How 15th May made history

Summary

The main event of the Global Communities Meeting Tour hosted by danone.communities took place in Paris last year. Here is an account of this special day, packed with ideas and enthusiasm.

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On Tuesday 15th May 2012, at la Mutualité in Paris, danone.communities hosted a very special event for social business. An event that resonated as an anniversary for danone.communities, which was celebrating 5 years of existence in 2012, in particular with a grand tour: the Global Communities Meeting Tour, which was launched on 8th February and ended in November 2012 at the Global Social Business Summit in Vienna. An international tour, all year round, with numerous partners, to reach as many people as possible and promote social business. Tuesday’s function at la Mutualité was one of the major events of this tour: first, an entire day gathered over 200 social business experts to co-create in workshops. Then, a large-scale conference welcomed over 2000 attendees including, among others, Prof. Muhammad Yunus and Franck Riboud. Here is the story of that special day.

 

Getting to work

 

It is 7.30am at the Maison de la Mutualité, a beautiful art déco building situated in the heart in Paris, close to Notre-Dame Cathedral. The entire danone.communities team, assisted by a handful of volunteers, is already busy setting up the venue: in about 90 minutes, 200 social business experts will gather here to spend the whole day in workshops, with the intention of co-creating new solutions to scale up social businesses in every field, everywhere in the world. “Scale up”: a phrase that will often be heard throughout the day. Because “in social business, there is business”. And so many other things…

9.00am – The experts have arrived: academics, entrepreneurs, members of NGOs, students, representatives from Danone and other companies, bankers, etc. Emmanuel Marchant, Deputy General Manager at danone.communities, delivers a welcome speech:

After 5 years, and 10 active projects, we are here to take stock but also to share our do’s and don’ts, to work together, to co-build. Today’s event is a first edition, and we dream that it is the beginning of something.

Olivier Maurel, Social Innovation & Animation Manager at danone.communities, agrees: “We are starting a process. We are the social business wave.” He asks the crowd why they are here today. Unanimous reply: “to share and to learn”. To pollinate ideas. Olivier Maurel reminds the attendees that on 15th May, 123 years ago, the Eiffel Tower was inaugurated: “The sky is the limit!” Later in the night, he will also recall that a year ago, on 15th May, people in Spain gathered in the streets to start the “Indignés” movement. 15th May is a special date. “And today, we may also make history”. Arielle Genton, HR Director at danone.communities, now calls the members of the ten workshops that have been organised in advance: Nutrition, Sustainability, Finance, Access to Water, Measuring Social Impact, Proximity distribution, Co-creation, Developed countries, New Technologies, and a special workshop for the danone.communities SICAV, with the bank LCL. “We are here for a serious game.” Let’s play then.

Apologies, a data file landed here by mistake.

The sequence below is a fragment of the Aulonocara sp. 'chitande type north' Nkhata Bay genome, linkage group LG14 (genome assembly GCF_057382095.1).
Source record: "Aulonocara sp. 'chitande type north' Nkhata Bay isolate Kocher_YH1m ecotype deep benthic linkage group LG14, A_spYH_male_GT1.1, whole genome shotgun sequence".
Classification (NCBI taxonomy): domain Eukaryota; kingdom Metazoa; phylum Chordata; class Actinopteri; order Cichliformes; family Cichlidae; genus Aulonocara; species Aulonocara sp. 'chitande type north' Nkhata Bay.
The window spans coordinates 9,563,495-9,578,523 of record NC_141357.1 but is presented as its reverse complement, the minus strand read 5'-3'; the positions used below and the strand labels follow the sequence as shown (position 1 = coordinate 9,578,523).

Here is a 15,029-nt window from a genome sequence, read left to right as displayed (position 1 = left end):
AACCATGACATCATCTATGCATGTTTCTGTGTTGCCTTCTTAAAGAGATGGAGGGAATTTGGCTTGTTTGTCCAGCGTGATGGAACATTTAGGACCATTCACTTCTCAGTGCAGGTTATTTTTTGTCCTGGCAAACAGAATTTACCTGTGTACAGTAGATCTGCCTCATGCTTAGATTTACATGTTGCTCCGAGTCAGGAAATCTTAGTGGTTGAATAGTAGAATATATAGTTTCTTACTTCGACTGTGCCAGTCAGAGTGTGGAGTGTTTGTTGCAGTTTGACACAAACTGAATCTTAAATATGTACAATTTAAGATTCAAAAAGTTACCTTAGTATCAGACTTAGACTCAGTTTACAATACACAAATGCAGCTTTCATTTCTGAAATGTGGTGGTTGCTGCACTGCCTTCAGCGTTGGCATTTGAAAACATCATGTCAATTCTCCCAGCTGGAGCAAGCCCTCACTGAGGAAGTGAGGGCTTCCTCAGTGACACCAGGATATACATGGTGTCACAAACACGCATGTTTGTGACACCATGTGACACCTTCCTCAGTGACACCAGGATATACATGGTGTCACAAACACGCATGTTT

10.00am – The workshops have all started. The atmosphere is studious. Walking from room to room, from group to group, we discover a different ambiance each time, sometimes quiet and concentrated, sometimes voluble and agitated, but always involved. On the paperboards, the lists of do’s and don’ts get longer by the minute. We run into Marine Plossu, a student at ESCP business school and a member of Make Sense, a network that “challenges people for social business” by connecting social entrepreneurs with individuals who are ready to take up their challenges. There are a lot of Make Sense members here today. Marine tells us about one of their projects, SenseSchool, that

conducts case studies on social challenges that companies or NGOs are facing, and then sets up programmes in the field thanks to design thinking tools, so that these entities can include social impact in their priorities.

12.30pm – Everyone is gathered in the foyer for lunch and a networking session, before the workshops start again at 2pm. A participant enthuses: “They are facilitation geniuses, words come easily here.” Another says that she used to do her job not knowing that it was a “social business”, and that she recently discovered the “label”. She says that she is afraid the expression might draw scepticism from “classic business”, which could be expected to tag all these initiatives as being “marginal”. “But at least it gets people discussing the subject.” We spot known faces: Camilla Burg, Communications Director at Wiser.org. Mélanie Nowik, project manager at Isomir (see her interview here). François Colomban, Director of the Food Design unit at the Danone Research Center.